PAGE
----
Last year, shortly after Roe v. Wade fell, conservative Kansas kicked off a wave of victories for abortion rights advocates. Since then, Kentucky and Montana voters have rejected anti-abortion measures. And Michigan, California and Vermont voters added abortion rights to their state constitutions.


Maine lawmakers will consider a constitutional amendment to protect personal reproductive autonomy from Sen. Eloise Vitelli, D-Arrowsic, when they return to the State House in January. In Maine, a constitutional amendment requires a two-thirds majority vote of the Legislature before the matter can be put to voters.


Local abortion rights supporters cheered in July when the Maine Legislature narrowly passed a bill that puts Maine among just six states and Washington, D.C. with similar abortion protections. Some of these are codified into state law, while others are embedded in their state constitutions.

About a dozen people a year leave Maine to get post-viability abortions, usually for fatal fetal anomalies.

In 2021, 72% of all abortions in Maine, or 1,373 out of 1,915, were performed in the first nine weeks of pregnancy, and 94%, or 1,806 out of 1,915, were done within the first trimester, according to the most recent state data. None were performed after 20 weeks.

To repeal a new law, a Maine voter must file an application with the Maine Department of the Secretary of State within 10 days of adjournment of the legislative session in which the law was passed. Wednesday was the filing deadline for a law passed in the last legislative session.

If the office approved an application, petitioners would have had 90 calendar days from adjournment, or until Oct. 24, to collect at least 67,682 petition signatures, which is at least 10% of the total votes cast for governor in 2022. All those who sign such petitions must be registered Maine voters.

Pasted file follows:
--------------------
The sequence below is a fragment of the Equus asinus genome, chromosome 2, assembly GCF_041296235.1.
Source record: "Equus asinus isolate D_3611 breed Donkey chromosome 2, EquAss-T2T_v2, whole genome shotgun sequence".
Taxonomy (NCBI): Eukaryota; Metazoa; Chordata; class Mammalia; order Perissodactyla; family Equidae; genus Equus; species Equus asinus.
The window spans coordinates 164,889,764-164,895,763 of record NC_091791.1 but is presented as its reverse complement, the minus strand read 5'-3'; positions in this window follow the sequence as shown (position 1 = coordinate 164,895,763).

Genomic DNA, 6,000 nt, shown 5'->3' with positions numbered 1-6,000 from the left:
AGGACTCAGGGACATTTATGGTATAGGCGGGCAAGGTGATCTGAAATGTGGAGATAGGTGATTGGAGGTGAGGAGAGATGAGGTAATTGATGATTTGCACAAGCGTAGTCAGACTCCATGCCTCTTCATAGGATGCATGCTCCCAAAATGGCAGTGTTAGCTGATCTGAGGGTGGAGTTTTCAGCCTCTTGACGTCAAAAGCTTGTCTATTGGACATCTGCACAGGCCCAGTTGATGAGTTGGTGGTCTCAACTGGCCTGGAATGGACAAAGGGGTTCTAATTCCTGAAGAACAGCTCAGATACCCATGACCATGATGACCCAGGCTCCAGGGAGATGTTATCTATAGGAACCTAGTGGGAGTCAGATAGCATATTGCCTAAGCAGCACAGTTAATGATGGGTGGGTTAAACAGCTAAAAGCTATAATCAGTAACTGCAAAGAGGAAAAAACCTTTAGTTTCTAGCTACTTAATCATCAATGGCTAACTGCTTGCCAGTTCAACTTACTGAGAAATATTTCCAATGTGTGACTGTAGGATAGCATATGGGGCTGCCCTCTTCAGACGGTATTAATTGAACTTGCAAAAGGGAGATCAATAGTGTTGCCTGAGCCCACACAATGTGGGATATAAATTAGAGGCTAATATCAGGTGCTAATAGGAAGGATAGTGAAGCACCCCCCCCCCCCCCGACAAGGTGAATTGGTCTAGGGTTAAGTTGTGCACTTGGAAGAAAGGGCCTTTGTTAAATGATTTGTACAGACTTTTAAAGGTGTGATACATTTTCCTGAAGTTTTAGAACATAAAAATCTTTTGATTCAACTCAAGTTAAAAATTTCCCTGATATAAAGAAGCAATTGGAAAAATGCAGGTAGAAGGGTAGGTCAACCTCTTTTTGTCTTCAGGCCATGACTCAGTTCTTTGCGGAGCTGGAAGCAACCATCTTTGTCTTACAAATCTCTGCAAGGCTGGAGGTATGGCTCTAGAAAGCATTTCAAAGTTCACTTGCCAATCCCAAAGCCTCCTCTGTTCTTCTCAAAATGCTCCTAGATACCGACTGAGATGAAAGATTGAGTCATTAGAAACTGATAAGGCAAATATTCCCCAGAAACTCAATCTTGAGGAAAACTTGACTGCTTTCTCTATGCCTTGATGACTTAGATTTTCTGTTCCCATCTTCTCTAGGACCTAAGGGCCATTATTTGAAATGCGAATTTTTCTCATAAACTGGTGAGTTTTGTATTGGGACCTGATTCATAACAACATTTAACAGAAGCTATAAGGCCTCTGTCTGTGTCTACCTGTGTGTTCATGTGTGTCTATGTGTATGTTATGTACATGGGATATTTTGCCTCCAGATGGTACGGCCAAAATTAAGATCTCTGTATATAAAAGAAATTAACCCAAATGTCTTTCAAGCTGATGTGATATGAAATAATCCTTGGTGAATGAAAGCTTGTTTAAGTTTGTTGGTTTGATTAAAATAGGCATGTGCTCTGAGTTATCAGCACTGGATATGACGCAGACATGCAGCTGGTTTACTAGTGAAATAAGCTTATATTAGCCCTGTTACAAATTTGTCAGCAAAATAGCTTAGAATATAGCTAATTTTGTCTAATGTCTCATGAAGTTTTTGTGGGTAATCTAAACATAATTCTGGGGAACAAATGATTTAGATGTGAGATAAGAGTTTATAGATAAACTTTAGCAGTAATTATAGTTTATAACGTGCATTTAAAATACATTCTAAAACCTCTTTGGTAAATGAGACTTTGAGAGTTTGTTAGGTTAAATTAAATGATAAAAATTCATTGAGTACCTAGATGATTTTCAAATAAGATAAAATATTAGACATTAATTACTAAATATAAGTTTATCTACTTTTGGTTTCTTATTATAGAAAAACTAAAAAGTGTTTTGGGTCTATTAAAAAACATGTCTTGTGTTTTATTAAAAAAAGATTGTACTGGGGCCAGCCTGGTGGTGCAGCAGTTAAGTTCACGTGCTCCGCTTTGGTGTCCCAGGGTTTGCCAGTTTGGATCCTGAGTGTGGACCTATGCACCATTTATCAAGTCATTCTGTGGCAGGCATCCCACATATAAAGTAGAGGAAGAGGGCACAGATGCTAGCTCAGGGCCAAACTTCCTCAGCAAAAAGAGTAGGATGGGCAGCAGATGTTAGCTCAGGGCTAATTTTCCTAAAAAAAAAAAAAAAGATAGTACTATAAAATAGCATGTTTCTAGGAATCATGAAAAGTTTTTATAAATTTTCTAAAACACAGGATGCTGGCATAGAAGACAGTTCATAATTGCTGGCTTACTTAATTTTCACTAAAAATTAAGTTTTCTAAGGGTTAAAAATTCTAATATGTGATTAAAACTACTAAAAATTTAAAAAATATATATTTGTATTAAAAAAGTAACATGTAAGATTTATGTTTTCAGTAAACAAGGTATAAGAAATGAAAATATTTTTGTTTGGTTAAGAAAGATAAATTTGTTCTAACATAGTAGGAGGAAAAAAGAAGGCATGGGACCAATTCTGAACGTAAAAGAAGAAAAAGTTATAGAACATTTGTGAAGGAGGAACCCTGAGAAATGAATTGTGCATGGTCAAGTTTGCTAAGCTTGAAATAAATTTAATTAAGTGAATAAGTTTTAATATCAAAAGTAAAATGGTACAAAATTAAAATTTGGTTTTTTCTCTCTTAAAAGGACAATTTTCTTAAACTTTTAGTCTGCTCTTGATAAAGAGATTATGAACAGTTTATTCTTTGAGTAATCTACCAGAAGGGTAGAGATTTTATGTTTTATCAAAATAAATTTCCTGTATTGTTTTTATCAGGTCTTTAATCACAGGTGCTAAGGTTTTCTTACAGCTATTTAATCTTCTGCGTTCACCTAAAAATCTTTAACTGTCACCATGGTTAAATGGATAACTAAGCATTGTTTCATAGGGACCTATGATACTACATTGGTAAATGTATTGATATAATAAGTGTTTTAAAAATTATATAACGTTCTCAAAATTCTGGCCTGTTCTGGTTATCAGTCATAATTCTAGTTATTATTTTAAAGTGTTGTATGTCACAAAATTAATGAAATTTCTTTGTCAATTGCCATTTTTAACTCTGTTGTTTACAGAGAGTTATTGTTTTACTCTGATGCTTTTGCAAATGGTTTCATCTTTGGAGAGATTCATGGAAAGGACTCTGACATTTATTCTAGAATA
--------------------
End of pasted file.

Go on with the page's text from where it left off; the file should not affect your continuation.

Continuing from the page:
If their petition drive had been successful, the changes to the state’s 30-year-old abortion law – which legalizes all post-viability abortions approved by a licensed medical provider – would have been put on hold until referendum voters weighed in on March 5, 2024, when Maine holds its presidential primary.

Since 1909, there have been 29 instances in which petitioners have used a people’s veto to try to stop a law from going into effect. It has worked more often than not, suspending 17 laws that ranged from a 1909 law that would have divided York to the 2018 law trying to overturn Maine’s ranked-choice voting law.

But the most recent attempt to use a people’s veto failed. In 2020, despite vocal opposition from conservatives, Maine voted 281,750 to 105,214 to uphold a law removing religious and philosophical immunization exemptions for students and childcare and healthcare workers.